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DHSS Press Release

Molly Magarik, Secretary
Jill Fredel, Director of Communications
302-255-9047, Cell 302-357-7498

DPH Media Contact:
Tim Turane

Date: August 29, 2022


DOVER, DE (Aug. 29, 2022) - The Delaware Division of Public Health's (DPH) Office of Health Crisis Response (OHCR) is announcing it will begin including fentanyl test strips in Narcan kits it distributes to the public. The effort is part of a harm-reduction strategy aimed at preventing accidental overdoses due to fentanyl consumption.

Fentanyl is now the leading cause of drug overdose deaths in Delaware, found in more than 80% of fatal overdoses. According to Division of Forensic Science (DFS) data, there were 515 overdose deaths in Delaware in 2021, an increase of 15% from 2020. Fentanyl was found in 83% of those deaths. Individuals can test marijuana, cocaine, meth, ecstasy, and other substances for the presence of fentanyl. The test strips are highly sensitive and will detect fentanyl down to 0.1 mcg/ml. Most overdoses are unintentional, and individuals using may not realize the strength of the drug they are using or that it contains fentanyl. Fentanyl is unable to be detected by sight, taste, smell, or touch.

"Including fentanyl test strips in Narcan kits, is part of a comprehensive strategy to reduce overdose deaths in the state," said DPH Interim Director Dr. Rick Hong. "The test strips are a preventive measure. After a test strip detects fentanyl, an individual can choose not to use the drug based on the risk. However, if they choose to use, they can implement alternative harm-reduction strategies, like going slow, not using as much, or/and not using alone. Having Narcan in the same kit empowers family, friends, and neighbors to act in the event of an overdose. Those living with substance use disorder should designate someone trained in using Narcan to check on them. We will continue to discourage drug use and encourage people to seek treatment, but for persons with substance use disorder, we are using a compassionate approach to help raise awareness and empower friends and family to act in an emergency situation."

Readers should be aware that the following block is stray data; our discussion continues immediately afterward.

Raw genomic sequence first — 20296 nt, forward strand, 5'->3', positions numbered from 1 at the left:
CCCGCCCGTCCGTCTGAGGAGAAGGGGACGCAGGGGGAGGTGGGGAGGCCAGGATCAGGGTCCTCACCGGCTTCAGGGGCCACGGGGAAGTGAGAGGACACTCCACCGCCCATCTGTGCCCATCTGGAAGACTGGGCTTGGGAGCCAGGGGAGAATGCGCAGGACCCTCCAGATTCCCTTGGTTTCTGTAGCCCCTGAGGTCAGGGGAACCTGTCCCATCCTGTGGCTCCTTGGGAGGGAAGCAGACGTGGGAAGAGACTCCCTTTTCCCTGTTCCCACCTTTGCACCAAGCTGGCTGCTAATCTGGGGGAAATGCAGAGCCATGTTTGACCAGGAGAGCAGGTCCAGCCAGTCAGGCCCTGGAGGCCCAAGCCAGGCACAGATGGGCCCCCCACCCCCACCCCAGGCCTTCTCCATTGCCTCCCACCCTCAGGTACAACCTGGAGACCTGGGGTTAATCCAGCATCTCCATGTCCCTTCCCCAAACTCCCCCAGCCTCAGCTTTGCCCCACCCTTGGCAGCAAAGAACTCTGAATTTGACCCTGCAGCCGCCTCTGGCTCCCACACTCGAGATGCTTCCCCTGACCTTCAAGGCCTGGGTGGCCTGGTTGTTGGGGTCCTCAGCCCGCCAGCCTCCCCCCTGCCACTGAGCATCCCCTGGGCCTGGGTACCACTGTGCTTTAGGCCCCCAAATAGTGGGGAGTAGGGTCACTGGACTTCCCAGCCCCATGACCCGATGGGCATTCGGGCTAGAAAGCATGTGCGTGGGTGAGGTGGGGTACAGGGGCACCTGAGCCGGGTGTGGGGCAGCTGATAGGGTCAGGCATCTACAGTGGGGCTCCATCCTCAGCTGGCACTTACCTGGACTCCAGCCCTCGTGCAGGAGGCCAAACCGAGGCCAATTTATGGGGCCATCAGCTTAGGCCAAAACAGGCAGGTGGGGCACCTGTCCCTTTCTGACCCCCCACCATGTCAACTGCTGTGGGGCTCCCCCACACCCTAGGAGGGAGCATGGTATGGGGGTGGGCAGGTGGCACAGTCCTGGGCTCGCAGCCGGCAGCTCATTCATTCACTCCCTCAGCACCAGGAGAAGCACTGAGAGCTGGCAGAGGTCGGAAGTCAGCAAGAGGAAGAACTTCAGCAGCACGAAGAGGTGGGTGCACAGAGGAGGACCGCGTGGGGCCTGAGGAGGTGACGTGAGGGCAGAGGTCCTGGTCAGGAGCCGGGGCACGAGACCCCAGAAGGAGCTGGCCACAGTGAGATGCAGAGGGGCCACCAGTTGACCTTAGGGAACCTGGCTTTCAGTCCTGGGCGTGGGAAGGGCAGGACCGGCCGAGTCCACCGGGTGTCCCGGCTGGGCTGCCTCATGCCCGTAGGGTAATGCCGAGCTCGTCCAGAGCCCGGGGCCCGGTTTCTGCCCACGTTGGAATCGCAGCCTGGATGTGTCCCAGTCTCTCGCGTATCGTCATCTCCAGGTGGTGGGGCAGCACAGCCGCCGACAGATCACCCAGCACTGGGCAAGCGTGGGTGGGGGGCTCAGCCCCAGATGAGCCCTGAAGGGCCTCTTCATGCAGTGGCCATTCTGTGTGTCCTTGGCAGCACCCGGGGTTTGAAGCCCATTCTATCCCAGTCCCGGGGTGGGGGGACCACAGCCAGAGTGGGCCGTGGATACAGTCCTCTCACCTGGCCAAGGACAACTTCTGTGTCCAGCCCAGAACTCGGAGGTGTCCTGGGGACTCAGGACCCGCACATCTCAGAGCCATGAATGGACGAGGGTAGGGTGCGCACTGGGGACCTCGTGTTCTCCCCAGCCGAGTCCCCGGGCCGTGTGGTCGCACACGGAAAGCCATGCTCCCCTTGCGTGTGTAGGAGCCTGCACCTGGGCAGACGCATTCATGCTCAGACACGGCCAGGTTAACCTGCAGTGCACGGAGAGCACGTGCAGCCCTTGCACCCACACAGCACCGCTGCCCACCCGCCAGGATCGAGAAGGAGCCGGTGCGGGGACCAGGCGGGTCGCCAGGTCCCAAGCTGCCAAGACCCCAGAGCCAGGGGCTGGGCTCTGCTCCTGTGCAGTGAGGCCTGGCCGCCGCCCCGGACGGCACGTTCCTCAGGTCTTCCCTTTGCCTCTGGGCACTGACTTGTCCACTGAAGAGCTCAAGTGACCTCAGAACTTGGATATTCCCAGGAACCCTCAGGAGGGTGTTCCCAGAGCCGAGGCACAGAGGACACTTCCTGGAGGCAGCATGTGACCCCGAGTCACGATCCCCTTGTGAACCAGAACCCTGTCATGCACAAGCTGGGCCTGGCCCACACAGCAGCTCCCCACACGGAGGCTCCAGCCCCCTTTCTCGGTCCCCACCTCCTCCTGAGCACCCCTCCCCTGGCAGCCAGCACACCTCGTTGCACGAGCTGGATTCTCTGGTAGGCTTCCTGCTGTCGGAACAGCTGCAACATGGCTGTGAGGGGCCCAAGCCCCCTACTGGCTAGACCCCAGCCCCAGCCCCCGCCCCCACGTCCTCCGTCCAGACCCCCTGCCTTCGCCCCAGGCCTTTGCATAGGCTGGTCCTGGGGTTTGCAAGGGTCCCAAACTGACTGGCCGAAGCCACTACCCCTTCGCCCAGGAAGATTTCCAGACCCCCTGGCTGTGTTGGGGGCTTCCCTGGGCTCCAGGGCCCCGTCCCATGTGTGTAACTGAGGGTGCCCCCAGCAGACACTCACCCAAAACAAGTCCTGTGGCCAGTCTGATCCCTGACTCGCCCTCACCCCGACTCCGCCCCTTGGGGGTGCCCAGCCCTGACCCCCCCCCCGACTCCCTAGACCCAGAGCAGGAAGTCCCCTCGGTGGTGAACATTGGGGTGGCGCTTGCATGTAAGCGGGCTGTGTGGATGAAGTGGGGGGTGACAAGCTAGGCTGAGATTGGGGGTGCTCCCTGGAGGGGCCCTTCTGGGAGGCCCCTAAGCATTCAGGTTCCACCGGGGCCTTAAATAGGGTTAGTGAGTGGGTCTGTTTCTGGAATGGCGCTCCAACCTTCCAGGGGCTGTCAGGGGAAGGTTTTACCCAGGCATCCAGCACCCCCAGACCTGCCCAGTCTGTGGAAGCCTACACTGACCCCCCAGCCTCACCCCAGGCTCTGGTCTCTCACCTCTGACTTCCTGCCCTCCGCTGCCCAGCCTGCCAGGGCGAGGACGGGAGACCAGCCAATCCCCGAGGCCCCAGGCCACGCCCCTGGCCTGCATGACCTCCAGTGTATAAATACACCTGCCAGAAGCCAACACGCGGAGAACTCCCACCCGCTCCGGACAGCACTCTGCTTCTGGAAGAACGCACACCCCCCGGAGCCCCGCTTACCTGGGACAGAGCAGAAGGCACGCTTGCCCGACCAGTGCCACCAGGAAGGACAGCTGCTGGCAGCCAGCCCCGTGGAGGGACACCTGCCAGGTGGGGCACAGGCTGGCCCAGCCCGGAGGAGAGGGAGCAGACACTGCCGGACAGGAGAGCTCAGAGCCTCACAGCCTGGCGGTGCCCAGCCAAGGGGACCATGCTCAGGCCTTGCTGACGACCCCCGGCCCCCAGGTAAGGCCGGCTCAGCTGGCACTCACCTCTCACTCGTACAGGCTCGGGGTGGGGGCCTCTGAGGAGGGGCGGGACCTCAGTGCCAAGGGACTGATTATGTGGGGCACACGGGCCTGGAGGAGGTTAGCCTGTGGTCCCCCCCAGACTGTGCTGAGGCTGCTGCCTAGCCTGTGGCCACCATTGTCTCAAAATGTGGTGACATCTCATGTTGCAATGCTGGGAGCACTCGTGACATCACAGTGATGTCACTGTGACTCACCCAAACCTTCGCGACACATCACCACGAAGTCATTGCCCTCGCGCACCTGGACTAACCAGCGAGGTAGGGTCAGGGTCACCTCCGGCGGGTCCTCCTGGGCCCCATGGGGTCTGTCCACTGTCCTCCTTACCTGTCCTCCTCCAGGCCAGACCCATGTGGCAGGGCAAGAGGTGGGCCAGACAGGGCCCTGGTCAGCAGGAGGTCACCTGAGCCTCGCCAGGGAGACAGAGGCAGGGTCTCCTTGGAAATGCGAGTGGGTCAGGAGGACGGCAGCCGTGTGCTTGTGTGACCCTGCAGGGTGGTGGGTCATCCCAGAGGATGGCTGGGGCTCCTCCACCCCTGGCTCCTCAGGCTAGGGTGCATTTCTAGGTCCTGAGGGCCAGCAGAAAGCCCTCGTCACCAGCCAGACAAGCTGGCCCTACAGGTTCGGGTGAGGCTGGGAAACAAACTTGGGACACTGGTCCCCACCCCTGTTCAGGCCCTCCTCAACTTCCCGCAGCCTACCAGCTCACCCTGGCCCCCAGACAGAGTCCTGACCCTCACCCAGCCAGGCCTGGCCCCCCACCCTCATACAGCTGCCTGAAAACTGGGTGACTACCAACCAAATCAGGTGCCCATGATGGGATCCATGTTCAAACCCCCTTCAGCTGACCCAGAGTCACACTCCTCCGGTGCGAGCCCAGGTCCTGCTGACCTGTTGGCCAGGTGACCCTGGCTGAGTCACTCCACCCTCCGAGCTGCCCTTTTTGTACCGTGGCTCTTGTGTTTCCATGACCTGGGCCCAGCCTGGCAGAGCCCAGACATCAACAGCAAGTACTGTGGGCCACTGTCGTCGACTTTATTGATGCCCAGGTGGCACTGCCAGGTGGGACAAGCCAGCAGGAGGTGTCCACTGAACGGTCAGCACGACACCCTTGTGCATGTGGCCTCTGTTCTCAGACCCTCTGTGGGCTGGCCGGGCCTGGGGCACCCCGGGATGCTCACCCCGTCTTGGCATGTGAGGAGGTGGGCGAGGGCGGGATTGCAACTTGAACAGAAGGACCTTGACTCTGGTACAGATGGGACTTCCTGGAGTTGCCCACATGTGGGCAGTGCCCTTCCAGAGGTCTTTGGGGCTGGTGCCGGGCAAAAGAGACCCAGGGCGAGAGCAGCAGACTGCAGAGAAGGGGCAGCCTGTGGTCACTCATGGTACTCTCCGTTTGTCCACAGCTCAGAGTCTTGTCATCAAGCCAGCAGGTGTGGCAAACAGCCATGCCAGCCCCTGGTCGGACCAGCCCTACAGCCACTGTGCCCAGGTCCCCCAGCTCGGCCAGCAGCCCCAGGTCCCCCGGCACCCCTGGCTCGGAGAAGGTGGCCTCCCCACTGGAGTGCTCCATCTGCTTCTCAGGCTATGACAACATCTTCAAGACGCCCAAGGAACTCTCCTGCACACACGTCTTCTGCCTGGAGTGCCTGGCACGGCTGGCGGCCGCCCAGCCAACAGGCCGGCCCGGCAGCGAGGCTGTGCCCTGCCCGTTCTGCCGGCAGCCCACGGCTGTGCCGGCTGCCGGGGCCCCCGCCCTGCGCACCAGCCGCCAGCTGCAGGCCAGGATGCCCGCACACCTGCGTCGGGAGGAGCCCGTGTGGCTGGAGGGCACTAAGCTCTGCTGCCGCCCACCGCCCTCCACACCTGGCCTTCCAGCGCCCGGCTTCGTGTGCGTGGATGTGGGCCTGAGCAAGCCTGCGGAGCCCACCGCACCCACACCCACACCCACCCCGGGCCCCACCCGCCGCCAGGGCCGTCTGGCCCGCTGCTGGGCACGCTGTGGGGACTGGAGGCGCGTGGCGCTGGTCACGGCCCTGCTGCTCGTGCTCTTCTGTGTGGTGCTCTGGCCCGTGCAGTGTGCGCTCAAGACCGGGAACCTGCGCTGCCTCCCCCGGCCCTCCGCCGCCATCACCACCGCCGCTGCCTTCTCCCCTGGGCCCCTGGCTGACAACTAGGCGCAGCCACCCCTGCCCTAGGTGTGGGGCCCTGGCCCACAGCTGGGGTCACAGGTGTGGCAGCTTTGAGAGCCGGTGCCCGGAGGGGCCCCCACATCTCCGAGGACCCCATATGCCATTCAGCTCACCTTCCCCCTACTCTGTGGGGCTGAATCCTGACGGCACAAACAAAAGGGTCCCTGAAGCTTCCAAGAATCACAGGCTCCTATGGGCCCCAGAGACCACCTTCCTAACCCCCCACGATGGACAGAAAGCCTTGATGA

In Delaware, testing strips were considered paraphernalia unless used for clinical purposes until June 3, 2021, when Senate Bill 76 was signed by Governor John Carney, which allows for distribution of fentanyl test strips to be used by lay individuals and organizations. Just prior to that, the Centers for Disease Control and Prevention announced in April 2021, that they would permit state purchases of fentanyl test strips with Overdose Data to Action (OD2A) funding for the purpose of distributing to the public. OD2A supports jurisdictions in collecting high quality, comprehensive, and timely data on nonfatal and fatal overdoses and in using those data to inform prevention and response efforts. DPH is one of sixty-six jurisdictions that joined the OD2A cooperative agreement that focuses on surveillance and prevention strategies.

Fentanyl test strips are legal in Delaware, though laws may vary in other states. DPH also distributes 10-pack fentanyl test strip kits through a free mail-order program; details can be found at

To further enhance overdose prevention and education efforts, overdose response training is recommended for anyone who has a prescription opioid or knows of someone that has or is using illicit drugs. After the quick training, the individual will receive the overdose reversal medication, Narcan. For community training offerings and information on where you can get free Narcan, go to:

If you or a loved one is struggling with addiction in Delaware, call DHSS' 24/7 Crisis Hotline to be connected to treatment and recovery options. In New Castle County, call 1-800-652-2929. Or in Kent and Sussex counties, call 1-800-345-6785. For free 24/7 counseling, coaching, and support, as well as links to mental health, addiction, and crisis services call the Delaware Hope Line at 1-833-9-HOPEDE. To search online for treatment and recovery services in Delaware or nearby states, visit

Delaware Health and Social Services is committed to improving the quality of the lives of Delaware's citizens by promoting health and well-being, fostering self-sufficiency, and protecting vulnerable populations.